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Croatian mariners in the famous Arctic Expedition (1872-1874.):The discovery of Franz Josef Land

Croatian mariners in the famous Arctic Expedition (1872-1874.):The discovery of Franz Josef Land

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Profiles

  • Dr. Julius Ritter von Payer (1841 - 1915)
    Birth: Marriage and childern see "Heirat": Bio:
  • Heinrich von Littrow (1820 - 1895)
    Heinrich von Littrow Lebenslau Wiener Salonblatt 6 Mar 1887* Heinrich von Littrow , De * Heinrich von Littrow , Heinrich von Littrow , article* Heinrich von Littrow , book

An interesting story from the glorious history of our Croatian mariners

Croatian mariners in the famous Arctic Expedition (1872-1874.) - The discovery of Franz Josef Land

The Austro-Hungarian Arctic Expedition of 1872-1874 along with the discovery of Franz Joseph Land would normally pass into history and be recorded as an Austro-Hungarian accomplishment, but it was not, majority was Croats. 30.08.1873. the famous Austro-Hungarian polar expedition revealed the Land of Franz Joseph - a Russian island group located in the Arctic Ocean north of the Novaya Zemlya (New Land) and east of Svalbard. The Land of Franz Joseph contains a total of 191 islands. The islands were discovered by Austro-Hungarian researchers Julius Payer and Carl Weyprecht after their ship jammed in the ice as they tried to find the northeast passage. In the research they carried out, they discovered a group of islands called the Land of Francis Joseph. One of the islands has a cape that has an interesting name, it's called cape Fiume (Rijeka). Of the 24 members of the crew, 12 members of the crew Tegetthoff were Croats, mostly from Rijeka and Kvarner Bay: Lovro Marola and Ante Večerina from Rijeka, Petar Falešić and Juraj Štiglić from Bakar, Jakov Sušić from Volosko, Fran Letiš from Opatija, Vicko Palmić from Lovran, Petar Lusina from Cres, Ante Katarinić from Mali Lošinj, Josip Latković from Plomin (Istria), Ante Lukinovic from Pučišća on Brač (Dalmatia) and Ante Zaninovic from Sveti Nedilje on Hvar (Dalmatia). The Croatian sailors proved to be extremely valauble and diligent members of the expedition, Commander Julius Payer often praised them in his expedition diary. Naval officer Heinrich von Littrow spent most of his life in Rijeka and Opatija, and he recommended and assisted his colleagues Weyprecht and Payer to choose the Quarnerole for their mission to the Arctic. The name "Quarneroli" is a nickname that Carl Weyprecht gave to sailors, although originally referred to "people from the Kvarner", soon spread to the entire crew. Upon returning from the north, sailors were awarded a high prize for courage, the order of Francis Joseph II, and expedition leaders ensured that their crews were taken care of for the rest of their lives, that is to secure safe and well-paid employment. They enabled them to finish the school for harbor pilots in Dubrovnik and find their jobs.

See also: Croatian mariners in the New World; Croatian Guilds and Collegiums (on the Geni), Croatian history.net - Croatian mariners in the New World; Croatian Guilds and Collegiums

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Zanimljiva priča iz slavne povijesti naših Hrvatskih moreplovaca

Croatian mariners in the famous Arctic Expedition (1872-1874.) - The discovery of Franz Josef Land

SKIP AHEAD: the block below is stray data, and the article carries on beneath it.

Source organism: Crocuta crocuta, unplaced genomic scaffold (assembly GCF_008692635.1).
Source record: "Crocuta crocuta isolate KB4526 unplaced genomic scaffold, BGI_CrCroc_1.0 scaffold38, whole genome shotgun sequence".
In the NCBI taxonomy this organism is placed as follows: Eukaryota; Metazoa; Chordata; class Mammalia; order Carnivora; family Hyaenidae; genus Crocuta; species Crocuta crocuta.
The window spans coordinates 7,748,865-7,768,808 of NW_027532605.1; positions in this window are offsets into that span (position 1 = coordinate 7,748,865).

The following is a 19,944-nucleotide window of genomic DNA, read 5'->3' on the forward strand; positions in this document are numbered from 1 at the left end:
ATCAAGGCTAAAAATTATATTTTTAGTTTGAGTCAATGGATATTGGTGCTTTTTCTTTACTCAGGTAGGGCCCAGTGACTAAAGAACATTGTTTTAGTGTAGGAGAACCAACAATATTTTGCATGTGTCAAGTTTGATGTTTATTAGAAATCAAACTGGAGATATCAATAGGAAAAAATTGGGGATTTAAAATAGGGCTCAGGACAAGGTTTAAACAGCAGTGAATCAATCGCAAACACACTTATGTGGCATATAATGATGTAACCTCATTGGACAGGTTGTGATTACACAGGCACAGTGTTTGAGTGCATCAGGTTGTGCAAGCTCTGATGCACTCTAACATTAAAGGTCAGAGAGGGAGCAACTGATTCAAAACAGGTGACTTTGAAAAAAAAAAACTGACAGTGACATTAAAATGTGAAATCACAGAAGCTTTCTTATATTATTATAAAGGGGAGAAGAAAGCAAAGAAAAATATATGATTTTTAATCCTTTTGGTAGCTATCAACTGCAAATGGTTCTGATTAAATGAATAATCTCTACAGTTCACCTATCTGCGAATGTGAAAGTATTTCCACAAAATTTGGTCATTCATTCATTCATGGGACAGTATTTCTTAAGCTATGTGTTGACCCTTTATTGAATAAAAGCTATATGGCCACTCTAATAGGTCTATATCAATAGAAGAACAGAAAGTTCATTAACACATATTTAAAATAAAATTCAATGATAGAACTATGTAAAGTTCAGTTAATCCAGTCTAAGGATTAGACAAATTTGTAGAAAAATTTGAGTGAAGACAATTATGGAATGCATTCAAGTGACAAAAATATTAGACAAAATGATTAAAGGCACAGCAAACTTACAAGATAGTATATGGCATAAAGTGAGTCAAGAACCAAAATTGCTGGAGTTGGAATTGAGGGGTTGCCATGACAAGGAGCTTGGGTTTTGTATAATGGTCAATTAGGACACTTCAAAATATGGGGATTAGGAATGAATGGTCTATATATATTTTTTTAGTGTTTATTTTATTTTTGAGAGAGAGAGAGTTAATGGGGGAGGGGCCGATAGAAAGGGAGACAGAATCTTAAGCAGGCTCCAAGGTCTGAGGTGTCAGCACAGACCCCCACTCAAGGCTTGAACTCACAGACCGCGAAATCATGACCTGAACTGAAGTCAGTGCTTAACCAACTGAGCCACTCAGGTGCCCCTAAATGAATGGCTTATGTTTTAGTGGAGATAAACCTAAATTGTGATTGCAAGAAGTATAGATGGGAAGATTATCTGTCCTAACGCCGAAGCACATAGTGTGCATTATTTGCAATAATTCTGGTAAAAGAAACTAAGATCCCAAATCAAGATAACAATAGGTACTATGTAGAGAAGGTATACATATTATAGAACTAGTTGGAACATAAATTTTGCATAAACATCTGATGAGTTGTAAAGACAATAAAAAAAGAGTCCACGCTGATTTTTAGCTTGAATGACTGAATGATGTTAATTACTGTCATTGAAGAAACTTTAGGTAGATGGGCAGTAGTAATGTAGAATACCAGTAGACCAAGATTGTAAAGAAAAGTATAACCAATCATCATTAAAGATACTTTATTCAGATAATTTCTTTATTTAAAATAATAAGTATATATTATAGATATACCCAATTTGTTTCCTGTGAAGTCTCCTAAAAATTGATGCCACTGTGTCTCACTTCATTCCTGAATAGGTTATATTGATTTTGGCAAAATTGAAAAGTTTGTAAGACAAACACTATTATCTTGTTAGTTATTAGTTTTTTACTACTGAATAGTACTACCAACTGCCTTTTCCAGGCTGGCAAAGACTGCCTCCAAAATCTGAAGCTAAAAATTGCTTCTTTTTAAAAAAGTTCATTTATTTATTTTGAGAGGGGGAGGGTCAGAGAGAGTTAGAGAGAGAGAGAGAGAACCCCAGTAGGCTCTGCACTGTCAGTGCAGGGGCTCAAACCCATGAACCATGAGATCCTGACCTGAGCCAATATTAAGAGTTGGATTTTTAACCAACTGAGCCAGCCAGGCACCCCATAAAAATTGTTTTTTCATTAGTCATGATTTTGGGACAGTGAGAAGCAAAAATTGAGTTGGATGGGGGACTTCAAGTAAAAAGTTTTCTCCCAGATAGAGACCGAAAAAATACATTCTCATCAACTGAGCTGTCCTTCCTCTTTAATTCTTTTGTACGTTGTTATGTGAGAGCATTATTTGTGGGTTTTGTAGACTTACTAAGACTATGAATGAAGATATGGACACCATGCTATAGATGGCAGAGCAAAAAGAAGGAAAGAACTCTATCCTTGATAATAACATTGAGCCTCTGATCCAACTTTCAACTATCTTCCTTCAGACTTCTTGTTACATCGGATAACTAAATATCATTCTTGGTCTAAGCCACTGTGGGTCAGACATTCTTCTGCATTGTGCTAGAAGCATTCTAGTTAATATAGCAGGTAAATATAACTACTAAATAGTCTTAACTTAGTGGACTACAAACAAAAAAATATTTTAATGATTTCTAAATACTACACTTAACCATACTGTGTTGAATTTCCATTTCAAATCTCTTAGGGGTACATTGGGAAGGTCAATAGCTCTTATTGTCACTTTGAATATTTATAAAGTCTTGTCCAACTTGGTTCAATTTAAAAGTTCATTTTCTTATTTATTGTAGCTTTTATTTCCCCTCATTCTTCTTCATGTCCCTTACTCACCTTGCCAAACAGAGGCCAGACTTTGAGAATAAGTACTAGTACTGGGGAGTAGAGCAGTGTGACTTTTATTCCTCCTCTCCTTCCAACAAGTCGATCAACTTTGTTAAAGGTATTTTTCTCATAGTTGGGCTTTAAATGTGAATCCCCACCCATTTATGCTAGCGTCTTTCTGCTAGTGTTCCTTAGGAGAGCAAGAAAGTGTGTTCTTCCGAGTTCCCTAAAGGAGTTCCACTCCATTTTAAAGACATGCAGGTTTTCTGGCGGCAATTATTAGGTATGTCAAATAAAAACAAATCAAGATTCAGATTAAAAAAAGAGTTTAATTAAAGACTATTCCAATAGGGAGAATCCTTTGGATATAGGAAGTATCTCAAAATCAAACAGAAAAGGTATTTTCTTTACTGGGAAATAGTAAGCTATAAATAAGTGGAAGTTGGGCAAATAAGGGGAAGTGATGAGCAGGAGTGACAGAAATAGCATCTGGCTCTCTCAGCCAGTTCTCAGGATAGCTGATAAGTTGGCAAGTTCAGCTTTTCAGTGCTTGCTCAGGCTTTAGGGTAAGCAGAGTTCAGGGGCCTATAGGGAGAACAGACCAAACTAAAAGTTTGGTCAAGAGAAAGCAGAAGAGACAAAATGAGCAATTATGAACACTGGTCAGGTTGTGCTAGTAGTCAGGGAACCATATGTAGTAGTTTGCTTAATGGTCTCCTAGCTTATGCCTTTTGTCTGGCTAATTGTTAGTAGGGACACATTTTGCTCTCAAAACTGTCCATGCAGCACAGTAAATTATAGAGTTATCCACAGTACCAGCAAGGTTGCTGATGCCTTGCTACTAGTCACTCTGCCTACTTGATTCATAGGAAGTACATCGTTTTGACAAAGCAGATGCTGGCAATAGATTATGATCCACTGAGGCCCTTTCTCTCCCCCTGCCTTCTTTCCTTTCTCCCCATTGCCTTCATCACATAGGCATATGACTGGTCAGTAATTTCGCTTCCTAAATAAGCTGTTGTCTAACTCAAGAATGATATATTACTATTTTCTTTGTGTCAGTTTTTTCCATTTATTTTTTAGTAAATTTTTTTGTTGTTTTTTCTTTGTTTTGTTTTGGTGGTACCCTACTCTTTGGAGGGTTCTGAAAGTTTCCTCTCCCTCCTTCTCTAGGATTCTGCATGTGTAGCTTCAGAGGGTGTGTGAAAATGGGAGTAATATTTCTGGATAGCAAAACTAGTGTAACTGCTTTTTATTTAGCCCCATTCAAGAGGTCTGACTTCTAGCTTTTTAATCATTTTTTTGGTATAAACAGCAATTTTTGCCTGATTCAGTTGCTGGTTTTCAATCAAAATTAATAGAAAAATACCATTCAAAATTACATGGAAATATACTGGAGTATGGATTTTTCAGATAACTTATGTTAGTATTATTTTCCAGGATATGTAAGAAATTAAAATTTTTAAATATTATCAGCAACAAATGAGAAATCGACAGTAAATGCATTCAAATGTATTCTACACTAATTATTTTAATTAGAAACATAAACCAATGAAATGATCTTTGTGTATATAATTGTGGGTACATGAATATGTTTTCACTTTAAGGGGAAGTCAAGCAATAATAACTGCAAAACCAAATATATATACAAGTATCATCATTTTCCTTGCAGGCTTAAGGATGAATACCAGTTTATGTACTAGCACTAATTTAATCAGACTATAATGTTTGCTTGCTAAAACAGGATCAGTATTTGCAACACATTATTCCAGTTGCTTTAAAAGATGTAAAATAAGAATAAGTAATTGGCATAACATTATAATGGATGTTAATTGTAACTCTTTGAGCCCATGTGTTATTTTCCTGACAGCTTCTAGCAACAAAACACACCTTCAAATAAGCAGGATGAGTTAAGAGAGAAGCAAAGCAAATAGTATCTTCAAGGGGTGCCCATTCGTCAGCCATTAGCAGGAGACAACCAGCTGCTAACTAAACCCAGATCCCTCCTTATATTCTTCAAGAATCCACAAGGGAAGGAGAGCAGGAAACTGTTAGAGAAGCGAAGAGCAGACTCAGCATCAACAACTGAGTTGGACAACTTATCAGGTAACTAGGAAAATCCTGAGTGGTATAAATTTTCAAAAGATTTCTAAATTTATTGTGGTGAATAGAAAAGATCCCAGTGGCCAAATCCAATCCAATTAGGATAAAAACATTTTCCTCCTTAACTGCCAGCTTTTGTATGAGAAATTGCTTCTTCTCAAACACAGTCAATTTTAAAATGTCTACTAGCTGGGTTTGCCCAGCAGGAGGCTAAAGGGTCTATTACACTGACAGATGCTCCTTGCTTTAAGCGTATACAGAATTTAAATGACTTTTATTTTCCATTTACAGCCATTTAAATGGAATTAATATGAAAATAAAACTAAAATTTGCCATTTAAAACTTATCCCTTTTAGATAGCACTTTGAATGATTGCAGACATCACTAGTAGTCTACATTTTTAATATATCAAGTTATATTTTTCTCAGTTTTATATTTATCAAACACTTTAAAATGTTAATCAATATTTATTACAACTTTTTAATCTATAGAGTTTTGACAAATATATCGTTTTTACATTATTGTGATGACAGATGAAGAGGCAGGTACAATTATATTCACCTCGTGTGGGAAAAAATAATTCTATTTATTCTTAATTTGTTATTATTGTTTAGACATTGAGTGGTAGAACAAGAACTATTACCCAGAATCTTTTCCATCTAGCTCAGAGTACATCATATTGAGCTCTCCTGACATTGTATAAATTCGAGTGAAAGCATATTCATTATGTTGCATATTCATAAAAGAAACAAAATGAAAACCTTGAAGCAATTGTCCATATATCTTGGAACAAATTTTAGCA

The Austro-Hungarian Arctic Expedition of 1872-1874 along with the discovery of Franz Joseph Land would normally pass into history and be recorded as an Austro-Hungarian accomplishment, but it was not, majority was Croats. 30.08.1873. the famous Austro-Hungarian polar expedition revealed the Land of Franz Joseph - a Russian island group located in the Arctic Ocean north of the Novaya Zemlya (New Land) and east of Svalbard. The Land of Franz Joseph contains a total of 191 islands. The islands were discovered by Austro-Hungarian researchers Julius Payer and Carl Weyprecht after their ship jammed in the ice as they tried to find the northeast passage. In the research they carried out, they discovered a group of islands called the Land of Francis Joseph. One of the islands has a cape that has an interesting name, it's called cape Fiume (Rijeka). Of the 24 members of the crew, 12 members of the crew Tegetthoff were Croats, mostly from Rijeka and Kvarner Bay: Lovro Marola and Ante Večerina from Rijeka, Petar Falešić and Juraj Štiglić from Bakar, Jakov Sušić from Volosko, Fran Letiš from Opatija, Vicko Palmić from Lovran, Petar Lusina from Cres, Ante Katarinić from Mali Lošinj, Josip Latković from Plomin (Istria), Ante Lukinovic from Pučišća on Brač (Dalmatia) and Ante Zaninovic from Sveti Nedilje on Hvar (Dalmatia). The Croatian sailors proved to be extremely valauble and diligent members of the expedition, Commander Julius Payer often praised them in his expedition diary. Naval officer Heinrich von Littrow spent most of his life in Rijeka and Opatija, and he recommended and assisted his colleagues Weyprecht and Payer to choose the Quarnerole for their mission to the Arctic. The name "Quarneroli" is a nickname that Carl Weyprecht gave to sailors, although originally referred to "people from the Kvarner", soon spread to the entire crew. Upon returning from the north, sailors were awarded a high prize for courage, the order of Francis Joseph II, and expedition leaders ensured that their crews were taken care of for the rest of their lives, that is to secure safe and well-paid employment. They enabled them to finish the school for harbor pilots in Dubrovnik and find their jobs.

See also: Croatian mariners in the New World; Croatian Guilds and Collegiums (on the Geni), Croatian history.net - Croatian mariners in the New World; Croatian Guilds and Collegiums

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